Five goals already in the first period, sharp interventions on both sides. This brought the derby of the former federal partners of the Czech Republic and Slovakia at the start of the hockey world championship in Riga. The Czechs won 3:2 and the Slovaks, despite the unpleasant draw of the tournament, regretted that they did not get more out of the promising match.
On Saturday, the Slovak ice hockey players will meet Latvia, which can be considered a very tough opponent. Group favorites Canada and Switzerland are next in line.
Therefore, the profit from the match against the Czech Republic would be very useful for the Slovaks in the game for the quarter-finals. “We deserved the point, we were more than a balanced opponent,” said forward Oliver Okuliar after the narrow defeat.
“Unlucky match. We were better in the first period, we created more shots and chances. It’s a shame, the moment when we scored a goal in our power play was decisive. From the second period, the Czechs already took the initiative,” said Andrej Podkonický, assistant coach on the Slovakian substitute team.
The Slovaks led twice in the opening act, but when they could have increased the lead in their second power play, Lukáš Sedlák equalized after circling the goal. The same player then scored with a five-minute numerical advantage after the dismissal of Mislav Rosandič, and the goal turned out to be the winner in the end.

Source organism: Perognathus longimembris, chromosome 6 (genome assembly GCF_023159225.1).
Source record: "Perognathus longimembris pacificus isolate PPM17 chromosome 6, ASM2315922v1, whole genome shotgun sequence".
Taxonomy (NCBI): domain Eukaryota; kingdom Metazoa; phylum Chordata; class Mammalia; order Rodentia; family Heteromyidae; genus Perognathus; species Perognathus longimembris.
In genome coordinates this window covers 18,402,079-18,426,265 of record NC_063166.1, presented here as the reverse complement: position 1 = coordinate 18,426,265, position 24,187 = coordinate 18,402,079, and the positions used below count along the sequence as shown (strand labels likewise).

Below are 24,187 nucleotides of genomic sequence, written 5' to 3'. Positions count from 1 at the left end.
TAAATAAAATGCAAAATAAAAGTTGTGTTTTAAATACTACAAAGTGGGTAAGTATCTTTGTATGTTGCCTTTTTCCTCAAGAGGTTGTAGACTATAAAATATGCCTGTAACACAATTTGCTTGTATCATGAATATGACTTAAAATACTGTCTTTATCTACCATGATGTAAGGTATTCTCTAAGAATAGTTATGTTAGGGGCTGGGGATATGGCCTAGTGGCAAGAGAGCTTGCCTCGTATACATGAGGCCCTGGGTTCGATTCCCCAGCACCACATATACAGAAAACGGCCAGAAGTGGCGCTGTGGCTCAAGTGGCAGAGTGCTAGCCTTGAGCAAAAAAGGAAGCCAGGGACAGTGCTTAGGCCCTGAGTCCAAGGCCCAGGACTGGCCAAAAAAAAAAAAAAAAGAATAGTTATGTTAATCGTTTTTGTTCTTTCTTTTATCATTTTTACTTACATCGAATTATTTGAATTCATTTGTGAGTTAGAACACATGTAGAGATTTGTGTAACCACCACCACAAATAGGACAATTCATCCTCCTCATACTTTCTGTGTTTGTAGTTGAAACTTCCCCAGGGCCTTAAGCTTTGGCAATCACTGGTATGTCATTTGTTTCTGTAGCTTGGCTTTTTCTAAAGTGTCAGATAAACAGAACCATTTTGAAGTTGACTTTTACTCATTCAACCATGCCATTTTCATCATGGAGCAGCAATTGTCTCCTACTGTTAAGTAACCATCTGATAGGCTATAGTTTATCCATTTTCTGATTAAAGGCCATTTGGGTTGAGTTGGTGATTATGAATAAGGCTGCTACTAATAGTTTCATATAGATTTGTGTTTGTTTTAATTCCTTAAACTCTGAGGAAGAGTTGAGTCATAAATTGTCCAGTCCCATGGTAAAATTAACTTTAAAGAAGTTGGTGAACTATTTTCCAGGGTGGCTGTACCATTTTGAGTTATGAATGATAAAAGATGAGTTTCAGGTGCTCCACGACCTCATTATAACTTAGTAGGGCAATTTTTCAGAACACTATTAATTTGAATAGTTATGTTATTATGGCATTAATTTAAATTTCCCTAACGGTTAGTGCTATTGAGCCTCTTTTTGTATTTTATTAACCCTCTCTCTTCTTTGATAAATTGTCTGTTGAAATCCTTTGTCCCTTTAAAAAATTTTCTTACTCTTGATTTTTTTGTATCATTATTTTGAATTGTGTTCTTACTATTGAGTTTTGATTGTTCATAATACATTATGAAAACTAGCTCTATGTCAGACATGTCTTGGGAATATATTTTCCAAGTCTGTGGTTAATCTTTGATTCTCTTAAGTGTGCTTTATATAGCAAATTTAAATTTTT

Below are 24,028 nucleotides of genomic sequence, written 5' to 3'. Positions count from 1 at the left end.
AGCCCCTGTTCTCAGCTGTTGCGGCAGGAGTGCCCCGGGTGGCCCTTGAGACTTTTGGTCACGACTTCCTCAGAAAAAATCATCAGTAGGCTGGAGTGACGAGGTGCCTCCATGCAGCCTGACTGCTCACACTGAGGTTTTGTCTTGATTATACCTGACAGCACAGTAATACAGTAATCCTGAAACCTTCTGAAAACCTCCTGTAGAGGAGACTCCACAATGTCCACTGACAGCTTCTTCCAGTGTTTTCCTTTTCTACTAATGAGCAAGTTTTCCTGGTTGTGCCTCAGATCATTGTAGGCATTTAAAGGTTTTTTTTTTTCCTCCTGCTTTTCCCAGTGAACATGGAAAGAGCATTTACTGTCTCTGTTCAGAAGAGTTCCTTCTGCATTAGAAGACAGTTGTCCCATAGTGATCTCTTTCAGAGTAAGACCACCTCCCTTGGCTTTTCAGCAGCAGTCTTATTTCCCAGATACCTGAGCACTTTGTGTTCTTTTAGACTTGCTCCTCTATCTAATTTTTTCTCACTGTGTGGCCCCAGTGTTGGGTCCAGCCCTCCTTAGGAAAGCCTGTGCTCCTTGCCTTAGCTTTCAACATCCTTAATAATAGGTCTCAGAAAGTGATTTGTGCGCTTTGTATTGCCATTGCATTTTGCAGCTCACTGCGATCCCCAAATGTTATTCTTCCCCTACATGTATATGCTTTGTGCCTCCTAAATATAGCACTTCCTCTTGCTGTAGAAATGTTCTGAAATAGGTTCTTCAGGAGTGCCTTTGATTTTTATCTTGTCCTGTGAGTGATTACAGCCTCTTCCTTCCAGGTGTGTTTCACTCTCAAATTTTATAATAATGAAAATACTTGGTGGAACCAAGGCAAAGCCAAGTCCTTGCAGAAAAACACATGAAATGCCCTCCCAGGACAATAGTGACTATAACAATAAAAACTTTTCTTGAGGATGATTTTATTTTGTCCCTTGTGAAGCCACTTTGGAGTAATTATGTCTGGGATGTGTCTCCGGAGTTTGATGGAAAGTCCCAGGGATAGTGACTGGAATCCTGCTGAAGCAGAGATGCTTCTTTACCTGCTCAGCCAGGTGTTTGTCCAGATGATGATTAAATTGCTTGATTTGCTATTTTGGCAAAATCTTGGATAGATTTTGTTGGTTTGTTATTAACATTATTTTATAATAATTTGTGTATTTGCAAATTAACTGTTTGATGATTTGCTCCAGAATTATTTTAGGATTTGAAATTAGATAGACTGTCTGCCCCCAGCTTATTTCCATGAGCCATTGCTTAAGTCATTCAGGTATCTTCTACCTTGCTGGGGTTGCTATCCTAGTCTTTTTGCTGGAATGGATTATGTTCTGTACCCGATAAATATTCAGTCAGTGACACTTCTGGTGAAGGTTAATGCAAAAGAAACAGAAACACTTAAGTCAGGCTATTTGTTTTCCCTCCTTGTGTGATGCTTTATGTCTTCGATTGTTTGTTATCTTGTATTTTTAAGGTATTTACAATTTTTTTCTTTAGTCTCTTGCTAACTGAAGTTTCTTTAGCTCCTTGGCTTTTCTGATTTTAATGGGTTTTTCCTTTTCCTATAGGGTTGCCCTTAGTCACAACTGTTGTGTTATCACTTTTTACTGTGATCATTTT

Rosandič was sent to the locker room early by the referee after a knee foul against Jiří Černoch. The Czech striker writhed in pain on the ice, he too headed into the bowels of the stadium, but eventually finished the rest of the match.
“Rosandič out! The intention, clearly, to suspend. He knew he couldn’t keep up, and he handled it stupidly,” tweeted former Czech national team member Michal Mikeska. On the other hand, the experts in the studio of the Slovak television station RTVS Šport did not like the exclusion of the Croatian native at all.
“It wasn’t a foul for five minutes plus until the end of the game. We lost one of our best defenders,” Marián Gáborík shook his head.
His colleague and another former Slovak hockey player Boris Valábik explained after the end of the match why the Czech Vladimír Sobotka should have been punished in this way in the second period, and not Rosandič before him.
“Rosandič did not intentionally go against Černoch’s knee, but pulled his leg towards him. The aggravating circumstance was that Černoch left the ice. It affected the rest of the match, we lost momentum,” described Valábik.
Sobotk’s intervention against Richard Pánik before the half of the duel was assessed as irritation, i.e. a minor penalty in two minutes.
According to the Slovak TV expert, it was a knee foul. “It wasn’t even close to tripping. Sobotka didn’t want to play the puck, he went against Pánik. This was for a higher penalty,” continued Valábik.
Gáborík also confirmed his truth: “Hats off to the kind of hockey player Sobotka is, but he is often on edge.”
What the former NHL players and Slovak representatives did not agree on in the studio was the assessment of Patrik Koch’s hit on Filip Chlapík in the thirteenth minute of the derby. The guy played a roll from the defensive zone, after which he collected a hard blow to the head from a burly fullback.
“That was a foul, it was a trip to the head and half an elbow save. I hope there is no additional suspension, it would be whistled in the NHL,” noted Gáborík, adding that the Slovaks were lucky because the referees did not exclude Koch. They only punished Michal Kempný, who stood up for Chlapík.
“It wouldn’t be whistled for me in the NHL,” countered Valábik.
The pilgrimage of Slovaks continues already on Saturday evening against Latvia, which could be a key battle for the quarter-finals in the final calculations. The Czechs will face Kazakhstan after a day off on Sunday.
Leave a Reply